It’s a myth that writers of fiction do not conduct research, sometimes very extensive research, when penning their novels or short stories. Sometimes we find the research part more enjoyable than the writing part. I often become distracted with research because as they say, truth is stranger than fiction, which is probably why reality TV is so popular.
The Internet and World Wide Web (they are not the same) have provided many of us with the ability to research without leaving our homes or even getting out of our pajamas. But how does one know that the information found on these platforms, or even from a conversation with a supposed expert, is truthful? As the recent firestorm over newscaster Brian Williams has shown, even if you were there – and the issue of credibility aside - your facts might not be as factual as you thought. Then there is the whole Chris Kyle (American Sniper) and Jessie Ventura debacle.
The term literary license is often thrown around to cover up many issues of fact in fiction, because after all it is fiction, but one of the comments often cited in book reviews is how realistic the concept of a story is or how believable the characters are for the reader. If a writer describes how something works as part of a story, say an airplane, then they probably should have their relevant facts correct. The airplane that we board for a commercial flight and the helicopters that take tourists over the Grand Canyon are both referred to as aircraft but they operate very differently.
So, what’s a fiction writer to do?
Well, I recommend that everyone always use multiple sources to conduct research and while it’s often looked down upon by universities and librarians, Wikipedia.org is one place to start. Notice I said a place to start. In fact, look up aircraft on Wikipedia.org and see the results to include additional references. I think Wikipedia.org does a good job of introducing a multitude of information to the masses but since it isn’t vetted according to academic standards it is often frowned upon as a reference.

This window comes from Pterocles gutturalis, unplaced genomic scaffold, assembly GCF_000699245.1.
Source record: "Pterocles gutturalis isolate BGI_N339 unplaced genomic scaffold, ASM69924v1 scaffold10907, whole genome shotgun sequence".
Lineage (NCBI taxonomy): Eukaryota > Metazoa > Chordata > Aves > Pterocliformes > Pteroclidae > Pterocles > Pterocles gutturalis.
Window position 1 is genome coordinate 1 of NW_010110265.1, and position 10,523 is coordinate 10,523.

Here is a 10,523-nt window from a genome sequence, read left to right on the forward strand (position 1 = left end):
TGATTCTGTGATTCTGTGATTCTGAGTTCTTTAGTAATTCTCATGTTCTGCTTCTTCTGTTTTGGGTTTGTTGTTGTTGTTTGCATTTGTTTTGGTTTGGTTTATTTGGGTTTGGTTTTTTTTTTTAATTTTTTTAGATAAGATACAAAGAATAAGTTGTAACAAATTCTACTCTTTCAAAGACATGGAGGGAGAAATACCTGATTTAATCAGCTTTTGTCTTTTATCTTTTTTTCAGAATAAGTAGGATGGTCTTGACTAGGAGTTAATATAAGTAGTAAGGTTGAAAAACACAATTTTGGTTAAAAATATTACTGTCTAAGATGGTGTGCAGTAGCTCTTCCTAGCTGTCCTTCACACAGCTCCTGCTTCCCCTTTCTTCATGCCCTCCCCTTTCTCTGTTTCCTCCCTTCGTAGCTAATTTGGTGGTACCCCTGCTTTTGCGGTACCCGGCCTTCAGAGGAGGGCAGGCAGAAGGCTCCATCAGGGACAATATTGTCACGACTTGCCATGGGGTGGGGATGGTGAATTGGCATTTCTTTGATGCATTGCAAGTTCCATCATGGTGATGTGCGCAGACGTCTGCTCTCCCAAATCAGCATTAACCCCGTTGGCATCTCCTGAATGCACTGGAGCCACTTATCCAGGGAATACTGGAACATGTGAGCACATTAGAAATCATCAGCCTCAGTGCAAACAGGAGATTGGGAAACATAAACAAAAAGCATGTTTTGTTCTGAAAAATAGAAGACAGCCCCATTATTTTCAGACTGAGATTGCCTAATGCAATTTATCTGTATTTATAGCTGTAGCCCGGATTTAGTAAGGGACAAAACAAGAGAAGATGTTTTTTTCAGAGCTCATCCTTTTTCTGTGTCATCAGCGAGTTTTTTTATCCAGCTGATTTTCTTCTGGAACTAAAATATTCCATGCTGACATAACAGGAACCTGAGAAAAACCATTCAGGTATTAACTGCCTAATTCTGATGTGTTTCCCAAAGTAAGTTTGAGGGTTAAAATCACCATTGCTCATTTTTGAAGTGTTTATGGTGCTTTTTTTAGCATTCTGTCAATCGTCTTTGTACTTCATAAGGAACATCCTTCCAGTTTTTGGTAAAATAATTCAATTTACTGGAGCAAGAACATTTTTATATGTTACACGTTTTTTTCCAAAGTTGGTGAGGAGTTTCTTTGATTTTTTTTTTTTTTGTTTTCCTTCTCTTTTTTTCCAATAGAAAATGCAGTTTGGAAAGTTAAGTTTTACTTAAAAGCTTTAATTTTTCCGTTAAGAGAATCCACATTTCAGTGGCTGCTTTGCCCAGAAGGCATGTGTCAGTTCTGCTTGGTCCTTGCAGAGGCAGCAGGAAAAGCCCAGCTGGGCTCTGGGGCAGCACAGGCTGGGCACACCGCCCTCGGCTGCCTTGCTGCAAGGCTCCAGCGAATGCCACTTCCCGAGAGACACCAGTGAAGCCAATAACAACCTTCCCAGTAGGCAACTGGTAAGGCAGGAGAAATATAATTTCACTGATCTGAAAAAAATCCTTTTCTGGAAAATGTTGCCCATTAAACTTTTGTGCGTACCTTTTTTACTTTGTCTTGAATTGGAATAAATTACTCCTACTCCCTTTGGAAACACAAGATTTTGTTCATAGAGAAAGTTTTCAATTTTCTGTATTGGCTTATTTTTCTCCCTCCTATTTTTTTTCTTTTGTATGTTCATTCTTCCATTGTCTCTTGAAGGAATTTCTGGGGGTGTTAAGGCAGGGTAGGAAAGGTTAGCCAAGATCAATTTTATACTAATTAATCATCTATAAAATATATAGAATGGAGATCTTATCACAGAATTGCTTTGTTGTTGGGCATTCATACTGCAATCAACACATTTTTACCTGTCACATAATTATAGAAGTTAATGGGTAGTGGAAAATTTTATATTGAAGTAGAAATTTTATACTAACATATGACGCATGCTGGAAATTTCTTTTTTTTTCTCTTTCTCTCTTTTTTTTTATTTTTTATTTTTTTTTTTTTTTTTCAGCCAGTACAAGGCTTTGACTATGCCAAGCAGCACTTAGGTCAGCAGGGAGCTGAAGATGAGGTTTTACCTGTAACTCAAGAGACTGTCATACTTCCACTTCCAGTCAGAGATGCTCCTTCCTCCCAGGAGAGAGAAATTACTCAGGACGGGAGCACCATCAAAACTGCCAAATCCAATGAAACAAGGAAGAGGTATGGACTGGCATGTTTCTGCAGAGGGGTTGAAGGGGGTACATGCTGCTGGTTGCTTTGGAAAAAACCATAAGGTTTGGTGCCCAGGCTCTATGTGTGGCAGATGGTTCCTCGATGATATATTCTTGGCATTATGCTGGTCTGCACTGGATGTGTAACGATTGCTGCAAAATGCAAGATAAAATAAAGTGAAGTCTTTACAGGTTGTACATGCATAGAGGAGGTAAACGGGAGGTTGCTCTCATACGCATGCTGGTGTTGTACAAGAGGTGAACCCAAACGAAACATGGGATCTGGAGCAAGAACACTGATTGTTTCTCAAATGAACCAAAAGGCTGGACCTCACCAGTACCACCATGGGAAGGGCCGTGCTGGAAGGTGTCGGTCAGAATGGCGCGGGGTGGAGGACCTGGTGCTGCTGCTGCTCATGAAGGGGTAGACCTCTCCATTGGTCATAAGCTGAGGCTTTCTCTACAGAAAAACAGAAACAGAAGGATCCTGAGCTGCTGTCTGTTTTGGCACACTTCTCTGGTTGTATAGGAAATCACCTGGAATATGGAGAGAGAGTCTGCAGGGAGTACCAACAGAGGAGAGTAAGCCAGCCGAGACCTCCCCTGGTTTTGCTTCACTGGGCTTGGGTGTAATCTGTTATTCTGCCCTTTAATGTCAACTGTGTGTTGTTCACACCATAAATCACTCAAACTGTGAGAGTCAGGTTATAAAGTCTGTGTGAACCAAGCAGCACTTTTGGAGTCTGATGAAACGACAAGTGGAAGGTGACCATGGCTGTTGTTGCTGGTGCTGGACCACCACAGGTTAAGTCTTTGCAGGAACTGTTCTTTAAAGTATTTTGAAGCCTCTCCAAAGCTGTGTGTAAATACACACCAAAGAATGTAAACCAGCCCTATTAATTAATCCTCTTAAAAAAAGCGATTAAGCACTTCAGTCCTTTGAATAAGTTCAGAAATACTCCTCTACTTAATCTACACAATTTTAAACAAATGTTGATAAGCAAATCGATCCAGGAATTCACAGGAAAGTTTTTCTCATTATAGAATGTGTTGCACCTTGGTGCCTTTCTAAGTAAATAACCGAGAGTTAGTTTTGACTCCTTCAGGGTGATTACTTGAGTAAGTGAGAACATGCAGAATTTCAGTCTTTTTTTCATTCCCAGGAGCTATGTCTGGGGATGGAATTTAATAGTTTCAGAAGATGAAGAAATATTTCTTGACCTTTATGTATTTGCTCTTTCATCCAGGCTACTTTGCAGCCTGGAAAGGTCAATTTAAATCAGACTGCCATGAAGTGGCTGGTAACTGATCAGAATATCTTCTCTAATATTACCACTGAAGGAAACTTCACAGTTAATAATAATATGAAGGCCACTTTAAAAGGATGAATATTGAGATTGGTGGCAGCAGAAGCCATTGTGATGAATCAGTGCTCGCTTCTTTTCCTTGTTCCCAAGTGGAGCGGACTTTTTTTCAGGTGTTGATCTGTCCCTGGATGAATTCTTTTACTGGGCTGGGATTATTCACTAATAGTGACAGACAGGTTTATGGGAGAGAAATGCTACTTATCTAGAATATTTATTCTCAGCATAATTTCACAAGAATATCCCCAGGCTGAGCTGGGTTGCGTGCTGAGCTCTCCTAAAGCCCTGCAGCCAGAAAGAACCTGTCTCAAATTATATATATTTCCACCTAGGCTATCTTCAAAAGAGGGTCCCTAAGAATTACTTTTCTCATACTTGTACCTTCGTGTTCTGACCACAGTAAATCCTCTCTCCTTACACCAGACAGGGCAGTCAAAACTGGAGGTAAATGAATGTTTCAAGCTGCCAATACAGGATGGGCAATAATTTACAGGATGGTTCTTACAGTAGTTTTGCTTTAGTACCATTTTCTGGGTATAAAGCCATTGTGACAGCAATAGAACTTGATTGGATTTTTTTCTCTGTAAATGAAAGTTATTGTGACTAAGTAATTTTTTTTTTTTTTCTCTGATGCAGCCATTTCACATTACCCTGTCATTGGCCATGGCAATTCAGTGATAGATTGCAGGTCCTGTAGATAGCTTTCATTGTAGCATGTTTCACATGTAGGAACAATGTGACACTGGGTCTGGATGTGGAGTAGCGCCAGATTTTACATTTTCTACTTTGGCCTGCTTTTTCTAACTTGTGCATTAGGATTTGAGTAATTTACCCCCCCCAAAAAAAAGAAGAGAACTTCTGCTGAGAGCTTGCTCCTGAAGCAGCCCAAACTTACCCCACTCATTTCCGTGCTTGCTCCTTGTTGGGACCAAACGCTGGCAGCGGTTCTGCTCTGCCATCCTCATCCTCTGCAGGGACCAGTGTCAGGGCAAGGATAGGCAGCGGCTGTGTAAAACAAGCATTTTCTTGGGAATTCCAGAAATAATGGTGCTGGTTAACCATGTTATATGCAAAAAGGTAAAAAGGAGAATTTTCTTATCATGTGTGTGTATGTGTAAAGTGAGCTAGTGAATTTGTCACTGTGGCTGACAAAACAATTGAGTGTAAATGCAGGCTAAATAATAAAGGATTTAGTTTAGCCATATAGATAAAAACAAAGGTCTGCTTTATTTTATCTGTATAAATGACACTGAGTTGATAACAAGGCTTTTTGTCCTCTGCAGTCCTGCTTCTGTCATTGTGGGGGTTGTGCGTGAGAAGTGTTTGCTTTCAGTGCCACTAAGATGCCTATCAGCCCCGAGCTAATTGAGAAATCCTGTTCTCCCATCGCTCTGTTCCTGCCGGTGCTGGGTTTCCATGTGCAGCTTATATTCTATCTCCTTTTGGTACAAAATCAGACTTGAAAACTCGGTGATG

Unless someone has been living under a rock or in an environment such as North Korea, we’re all familiar with search engines such as Google, but you have to be aware that search engine algorithms are designed to return results based on a number of factors to include advertising revenue. This makes the ranking of the results subject to influences that may be hidden to the searcher and very few of us page through all the results, let alone get past the first page of results. This is one of the reasons I like Wikipedia.org.
Just because someone is a writer of fiction, doesn’t mean that they don’t have to check facts or conduct research, but in the end, it’s how believable your story and characters are within the context of your voice that will pull readers in. Jules Verne springs to mind as a writer who was able to capture the reader’s attention with stories about things that didn’t exist at the time. It is amazing how visionary he, Gene Roddenberry (Star Trek) and Dick Tracy turned out to be and they didn’t have the multitude of resources we have today.
YouTube and Ted Talks (ted.com) also provide some amazing opportunities for a writer to flesh out the potentially fact-based issues for their fiction, and don’t overlook trade associations or professional organizations that exist. For example, the American Booksellers Association exists to protect and promote the interests of independent retail book businesses and as is the case with most everyone and everything these days they have a website. So, if you have a character who is an independent bookstore owner facing the challenges of a big chain store coming to the area you would be able to use this resource. Oh, wait, that story line was already done. Of course, you could put a different twist on it.
Then there’s the Wayback Machine! Look it up.